Saturday, June 3, 2023


May 13, 2018 by · Leave a Comment 

The walkouts during the press screening of Jean-Luc Godard’s The Image Book (Le Livre d’Image) at the Cannes Film Festival began at about 15 minutes into the film. One by one, several critics and working journalists covering the festival began rising from their seats, hunching over so as not to block the view of others, and heading posthaste for the doors — utterly bewildered and stultified by what they had been watching: a pastiche of old-movie, newsreel, still-photo and YouTube images — hundreds, perhaps thousands, of them — many seemingly shot in front of a badly adjusted old-time color-TV screen. (Godard shot no original footage for this stream-of-consciousness jumble of clips.) Godard, in a gruff, weary voice, narrates the movie himself. There are occasional English subtitles that often don’t seem to be actual translations of what Godard is saying in French. And, like the images, the soundtrack appears to be purposefully eccentric, sometimes shifting, without apparent reason, from speaker to speaker, right, left and up, the volume at times rising to ear-piercing levels, leveling off for a while, and then falling off to a lull.

The relatively sizable walkout was extraordinary, and probably unprecedented at Cannes. After all, journalists in the auditorium were being paid to be there. Glancing around, one could observe dozens of remaining journalists snoozing, their eyelids simultaneously opening as if on cue as Godard punctuated scenes with an orchestral bang.

Reading their reviews later, it was difficult not to escape the conclusion that many of those who slept through most of the plotless film had no problem writing about it — and many of them did so in a sort of psychedelic prose in keeping with the motif of the film by the 87-year-old genius of New Wave cinema. The Guardian’s Peter Bradshaw (an eminent critic who probably stayed awake throughout) wrote that in this film Godard seemed to be asking, “What is the status of the image? Is it text? If it is a sign then what is its real-world referent? Just another sign? Another book? Can we empathize with the sufferings of others, the sufferings of oppressed peoples, if the news of such suffering is just an ideologically constructed text of images and words?” Nevertheless, Bradshaw concluded his review by conceding, “I’m not sure I understood more than a fraction.”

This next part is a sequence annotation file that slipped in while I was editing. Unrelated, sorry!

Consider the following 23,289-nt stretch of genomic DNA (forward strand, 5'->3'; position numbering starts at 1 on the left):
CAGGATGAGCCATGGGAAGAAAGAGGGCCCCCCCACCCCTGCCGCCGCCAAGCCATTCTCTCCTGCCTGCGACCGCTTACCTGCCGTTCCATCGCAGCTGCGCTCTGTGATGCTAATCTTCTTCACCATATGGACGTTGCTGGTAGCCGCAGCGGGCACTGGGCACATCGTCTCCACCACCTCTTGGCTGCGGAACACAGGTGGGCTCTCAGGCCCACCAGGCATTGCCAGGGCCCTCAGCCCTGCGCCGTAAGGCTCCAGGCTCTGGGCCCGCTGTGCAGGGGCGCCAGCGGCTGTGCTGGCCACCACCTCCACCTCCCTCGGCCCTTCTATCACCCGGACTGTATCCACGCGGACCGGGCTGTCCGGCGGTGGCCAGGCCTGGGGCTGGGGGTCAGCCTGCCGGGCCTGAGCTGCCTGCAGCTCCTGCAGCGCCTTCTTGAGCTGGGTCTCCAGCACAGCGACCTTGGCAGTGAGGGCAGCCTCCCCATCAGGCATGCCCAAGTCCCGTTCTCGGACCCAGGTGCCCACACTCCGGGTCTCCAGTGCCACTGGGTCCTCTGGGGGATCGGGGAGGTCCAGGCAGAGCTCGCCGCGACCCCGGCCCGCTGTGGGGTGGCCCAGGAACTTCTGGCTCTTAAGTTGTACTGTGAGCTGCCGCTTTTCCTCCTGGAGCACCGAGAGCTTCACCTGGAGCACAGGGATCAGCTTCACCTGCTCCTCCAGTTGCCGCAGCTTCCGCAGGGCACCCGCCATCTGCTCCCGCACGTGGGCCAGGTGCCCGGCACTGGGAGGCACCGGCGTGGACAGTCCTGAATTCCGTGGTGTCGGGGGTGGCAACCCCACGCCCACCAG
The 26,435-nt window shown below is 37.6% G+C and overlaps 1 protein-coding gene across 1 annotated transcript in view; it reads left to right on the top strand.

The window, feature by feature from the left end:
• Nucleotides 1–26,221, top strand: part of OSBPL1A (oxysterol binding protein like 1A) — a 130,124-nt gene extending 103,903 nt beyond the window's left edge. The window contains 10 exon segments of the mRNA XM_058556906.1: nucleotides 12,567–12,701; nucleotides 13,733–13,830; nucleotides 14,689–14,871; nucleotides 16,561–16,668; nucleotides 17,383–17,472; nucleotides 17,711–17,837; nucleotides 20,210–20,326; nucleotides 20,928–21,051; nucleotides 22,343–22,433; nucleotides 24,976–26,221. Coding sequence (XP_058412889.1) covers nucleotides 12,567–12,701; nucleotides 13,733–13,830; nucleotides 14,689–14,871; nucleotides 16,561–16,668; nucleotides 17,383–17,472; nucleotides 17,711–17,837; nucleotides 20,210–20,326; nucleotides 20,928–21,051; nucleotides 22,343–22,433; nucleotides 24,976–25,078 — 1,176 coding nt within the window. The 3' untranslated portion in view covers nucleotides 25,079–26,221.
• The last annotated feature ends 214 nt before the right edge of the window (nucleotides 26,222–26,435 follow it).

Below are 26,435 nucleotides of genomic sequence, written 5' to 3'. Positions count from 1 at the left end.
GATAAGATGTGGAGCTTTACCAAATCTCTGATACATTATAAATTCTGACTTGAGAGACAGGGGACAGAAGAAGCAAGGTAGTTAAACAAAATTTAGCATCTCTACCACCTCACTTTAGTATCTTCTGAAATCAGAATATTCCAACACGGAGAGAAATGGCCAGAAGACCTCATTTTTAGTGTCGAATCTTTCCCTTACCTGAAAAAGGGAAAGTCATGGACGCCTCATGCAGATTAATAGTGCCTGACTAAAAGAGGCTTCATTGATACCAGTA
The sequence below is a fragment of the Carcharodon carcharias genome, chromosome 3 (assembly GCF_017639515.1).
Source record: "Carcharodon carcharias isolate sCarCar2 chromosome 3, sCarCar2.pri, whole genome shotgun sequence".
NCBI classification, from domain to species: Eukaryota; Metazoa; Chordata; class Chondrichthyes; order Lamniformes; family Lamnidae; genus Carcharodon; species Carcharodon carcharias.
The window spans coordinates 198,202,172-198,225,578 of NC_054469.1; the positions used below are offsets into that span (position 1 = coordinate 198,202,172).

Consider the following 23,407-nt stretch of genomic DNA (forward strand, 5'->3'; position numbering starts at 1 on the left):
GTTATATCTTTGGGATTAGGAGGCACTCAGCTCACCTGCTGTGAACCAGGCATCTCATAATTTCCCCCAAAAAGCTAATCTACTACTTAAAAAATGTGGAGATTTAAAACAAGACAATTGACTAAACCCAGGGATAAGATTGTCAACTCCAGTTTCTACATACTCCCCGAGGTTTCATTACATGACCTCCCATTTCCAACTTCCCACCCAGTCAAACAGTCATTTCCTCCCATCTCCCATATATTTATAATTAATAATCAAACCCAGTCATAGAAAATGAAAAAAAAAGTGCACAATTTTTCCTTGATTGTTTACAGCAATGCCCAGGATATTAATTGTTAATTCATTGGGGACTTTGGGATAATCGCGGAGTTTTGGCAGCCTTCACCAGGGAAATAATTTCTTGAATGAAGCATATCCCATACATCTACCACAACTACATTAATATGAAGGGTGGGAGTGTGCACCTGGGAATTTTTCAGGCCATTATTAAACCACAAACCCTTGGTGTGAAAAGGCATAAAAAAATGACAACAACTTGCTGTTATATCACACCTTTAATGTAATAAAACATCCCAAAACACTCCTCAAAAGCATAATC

The next day, journalists filed into the press conference room, where Godard was scheduled to meet the members of the press who had seen his film and were eager to ask him about it. Except … he wasn’t there. At the long table where filmmakers usually are seated to meet the press, was the French film critic Gerard Lefort, who presumably is a friend of the filmmaker.

“He is not here but will take questions by phone,” Lefort announced. And he gestured toward a microphone and a smartphone on the table. Lefort instructed: “Come in pairs to the mic so you won’t be alone, and remember to be polite. Say hello, good morning, ask your question.” He repeated the instructions while the phone call to Godard was being placed. When the connection was completed and the filmmaker’s face appeared on the cellphone (it was held up high so that all those in the room could see that it was actually Godard that was taking the call) the remote-controlled press conference began, lasting 50 minutes.

However, it was unlikely that those in the room came away with any better idea of what The Image Book was about after their video chat ended than they did when it began. At one point during the session Godard remarked, “I’m not interested in showing what’s happening, because that we see all around us, and on Facebook, but in showing what is not happening.” Oh.